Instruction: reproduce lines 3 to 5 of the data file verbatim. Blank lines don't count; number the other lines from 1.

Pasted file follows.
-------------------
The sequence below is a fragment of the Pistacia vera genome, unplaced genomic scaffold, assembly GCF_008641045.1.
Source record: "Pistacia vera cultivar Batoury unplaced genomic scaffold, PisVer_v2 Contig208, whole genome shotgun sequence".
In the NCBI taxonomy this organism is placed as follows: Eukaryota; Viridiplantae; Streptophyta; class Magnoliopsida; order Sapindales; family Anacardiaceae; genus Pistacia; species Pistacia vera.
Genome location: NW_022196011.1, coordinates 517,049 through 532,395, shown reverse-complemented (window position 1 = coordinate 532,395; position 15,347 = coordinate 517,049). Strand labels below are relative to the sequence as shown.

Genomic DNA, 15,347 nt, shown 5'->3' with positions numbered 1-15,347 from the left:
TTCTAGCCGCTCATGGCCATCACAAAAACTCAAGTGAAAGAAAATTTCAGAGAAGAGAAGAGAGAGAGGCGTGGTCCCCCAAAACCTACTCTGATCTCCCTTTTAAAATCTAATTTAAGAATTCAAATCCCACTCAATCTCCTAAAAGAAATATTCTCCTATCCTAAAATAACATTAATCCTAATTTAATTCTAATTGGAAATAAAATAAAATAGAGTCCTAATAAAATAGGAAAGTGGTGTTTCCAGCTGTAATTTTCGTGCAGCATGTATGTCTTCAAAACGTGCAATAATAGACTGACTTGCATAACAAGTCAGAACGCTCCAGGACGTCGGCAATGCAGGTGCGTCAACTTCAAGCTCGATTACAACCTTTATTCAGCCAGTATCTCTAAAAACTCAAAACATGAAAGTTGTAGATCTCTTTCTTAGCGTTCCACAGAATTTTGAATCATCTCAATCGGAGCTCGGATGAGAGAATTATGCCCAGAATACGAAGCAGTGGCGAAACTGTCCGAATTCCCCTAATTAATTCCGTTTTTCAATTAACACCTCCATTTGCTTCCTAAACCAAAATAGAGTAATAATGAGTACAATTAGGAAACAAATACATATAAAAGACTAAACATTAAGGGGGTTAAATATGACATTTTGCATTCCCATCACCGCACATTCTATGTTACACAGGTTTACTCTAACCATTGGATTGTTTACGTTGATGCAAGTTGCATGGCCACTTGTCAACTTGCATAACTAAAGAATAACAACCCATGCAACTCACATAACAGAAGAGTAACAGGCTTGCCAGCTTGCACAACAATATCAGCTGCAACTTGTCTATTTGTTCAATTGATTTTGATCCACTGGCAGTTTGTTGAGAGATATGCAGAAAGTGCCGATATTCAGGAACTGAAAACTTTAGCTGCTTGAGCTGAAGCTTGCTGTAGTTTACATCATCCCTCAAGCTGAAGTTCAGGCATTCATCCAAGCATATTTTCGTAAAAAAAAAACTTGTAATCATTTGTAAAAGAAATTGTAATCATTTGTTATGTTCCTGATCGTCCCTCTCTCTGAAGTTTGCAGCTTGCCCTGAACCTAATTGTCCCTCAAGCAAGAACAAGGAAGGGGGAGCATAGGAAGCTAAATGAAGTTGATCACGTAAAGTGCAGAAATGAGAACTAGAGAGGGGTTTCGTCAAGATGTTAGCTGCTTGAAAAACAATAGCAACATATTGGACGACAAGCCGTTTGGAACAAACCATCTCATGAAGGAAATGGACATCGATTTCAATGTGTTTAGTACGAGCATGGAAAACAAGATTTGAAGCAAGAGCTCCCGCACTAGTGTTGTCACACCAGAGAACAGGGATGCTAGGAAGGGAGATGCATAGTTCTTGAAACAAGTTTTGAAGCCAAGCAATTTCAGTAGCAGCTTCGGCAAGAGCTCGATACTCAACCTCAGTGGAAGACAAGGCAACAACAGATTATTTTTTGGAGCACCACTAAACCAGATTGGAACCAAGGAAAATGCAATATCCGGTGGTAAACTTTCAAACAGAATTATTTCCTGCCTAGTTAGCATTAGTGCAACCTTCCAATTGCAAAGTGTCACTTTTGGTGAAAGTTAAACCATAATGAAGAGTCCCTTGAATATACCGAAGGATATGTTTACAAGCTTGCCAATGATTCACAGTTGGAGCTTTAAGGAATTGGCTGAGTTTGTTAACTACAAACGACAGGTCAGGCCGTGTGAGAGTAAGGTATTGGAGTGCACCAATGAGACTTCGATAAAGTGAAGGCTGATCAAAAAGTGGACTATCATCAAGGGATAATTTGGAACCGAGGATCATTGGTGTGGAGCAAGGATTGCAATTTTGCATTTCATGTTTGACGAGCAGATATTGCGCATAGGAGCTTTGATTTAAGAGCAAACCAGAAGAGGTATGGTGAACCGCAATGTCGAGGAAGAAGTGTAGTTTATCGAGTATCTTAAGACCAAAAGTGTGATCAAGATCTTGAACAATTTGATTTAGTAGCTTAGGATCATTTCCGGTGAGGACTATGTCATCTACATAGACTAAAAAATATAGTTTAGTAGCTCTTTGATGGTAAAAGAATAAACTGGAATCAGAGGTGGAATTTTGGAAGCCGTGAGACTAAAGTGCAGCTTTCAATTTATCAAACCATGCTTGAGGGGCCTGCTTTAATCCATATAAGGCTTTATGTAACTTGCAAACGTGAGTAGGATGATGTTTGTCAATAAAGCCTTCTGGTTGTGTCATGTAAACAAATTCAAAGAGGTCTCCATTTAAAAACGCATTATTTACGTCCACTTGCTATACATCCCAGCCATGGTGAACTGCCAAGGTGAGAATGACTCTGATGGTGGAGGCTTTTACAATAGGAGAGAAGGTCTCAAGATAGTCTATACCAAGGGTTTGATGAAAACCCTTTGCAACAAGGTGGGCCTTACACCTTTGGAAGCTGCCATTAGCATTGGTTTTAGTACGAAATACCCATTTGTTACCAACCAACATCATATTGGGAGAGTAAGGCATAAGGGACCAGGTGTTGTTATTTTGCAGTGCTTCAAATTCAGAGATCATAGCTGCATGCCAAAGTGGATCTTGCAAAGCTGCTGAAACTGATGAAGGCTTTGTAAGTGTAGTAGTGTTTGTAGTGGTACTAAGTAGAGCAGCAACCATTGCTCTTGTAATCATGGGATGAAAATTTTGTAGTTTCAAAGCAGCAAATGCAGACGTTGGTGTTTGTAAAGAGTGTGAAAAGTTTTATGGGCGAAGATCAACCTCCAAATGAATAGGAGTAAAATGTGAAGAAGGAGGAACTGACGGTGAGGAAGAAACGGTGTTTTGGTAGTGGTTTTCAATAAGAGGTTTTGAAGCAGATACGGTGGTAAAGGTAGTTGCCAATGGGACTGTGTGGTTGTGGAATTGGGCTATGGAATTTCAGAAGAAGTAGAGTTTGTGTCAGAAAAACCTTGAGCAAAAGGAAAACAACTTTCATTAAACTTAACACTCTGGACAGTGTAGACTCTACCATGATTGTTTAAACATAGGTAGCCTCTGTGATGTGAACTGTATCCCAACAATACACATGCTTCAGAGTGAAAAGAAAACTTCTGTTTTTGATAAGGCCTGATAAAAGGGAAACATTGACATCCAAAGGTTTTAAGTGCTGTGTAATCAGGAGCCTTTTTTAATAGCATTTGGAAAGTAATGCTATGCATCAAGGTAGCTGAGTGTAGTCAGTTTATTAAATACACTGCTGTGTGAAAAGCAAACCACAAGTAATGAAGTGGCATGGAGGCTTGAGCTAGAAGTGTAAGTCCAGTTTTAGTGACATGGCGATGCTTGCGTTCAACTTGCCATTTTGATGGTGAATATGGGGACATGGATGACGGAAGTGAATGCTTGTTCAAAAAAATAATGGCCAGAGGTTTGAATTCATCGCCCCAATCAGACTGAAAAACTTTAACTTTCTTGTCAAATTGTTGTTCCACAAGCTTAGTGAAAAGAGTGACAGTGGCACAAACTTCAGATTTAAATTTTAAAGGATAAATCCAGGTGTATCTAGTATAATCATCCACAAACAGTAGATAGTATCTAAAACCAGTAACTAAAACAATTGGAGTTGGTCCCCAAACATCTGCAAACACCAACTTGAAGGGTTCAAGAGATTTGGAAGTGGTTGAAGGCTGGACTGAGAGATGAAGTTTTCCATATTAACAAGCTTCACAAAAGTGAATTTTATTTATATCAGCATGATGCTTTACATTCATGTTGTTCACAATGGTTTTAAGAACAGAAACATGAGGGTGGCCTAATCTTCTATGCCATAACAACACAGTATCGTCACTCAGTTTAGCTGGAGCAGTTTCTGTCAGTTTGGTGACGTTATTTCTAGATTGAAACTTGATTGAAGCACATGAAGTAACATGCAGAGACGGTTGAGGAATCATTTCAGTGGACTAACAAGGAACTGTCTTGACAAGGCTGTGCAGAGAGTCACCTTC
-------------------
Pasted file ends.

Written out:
In the NCBI taxonomy this organism is placed as follows: Eukaryota; Viridiplantae; Streptophyta; class Magnoliopsida; order Sapindales; family Anacardiaceae; genus Pistacia; species Pistacia vera.
Genome location: NW_022196011.1, coordinates 517,049 through 532,395, shown reverse-complemented (window position 1 = coordinate 532,395; position 15,347 = coordinate 517,049). Strand labels below are relative to the sequence as shown.

Genomic DNA, 15,347 nt, shown 5'->3' with positions numbered 1-15,347 from the left: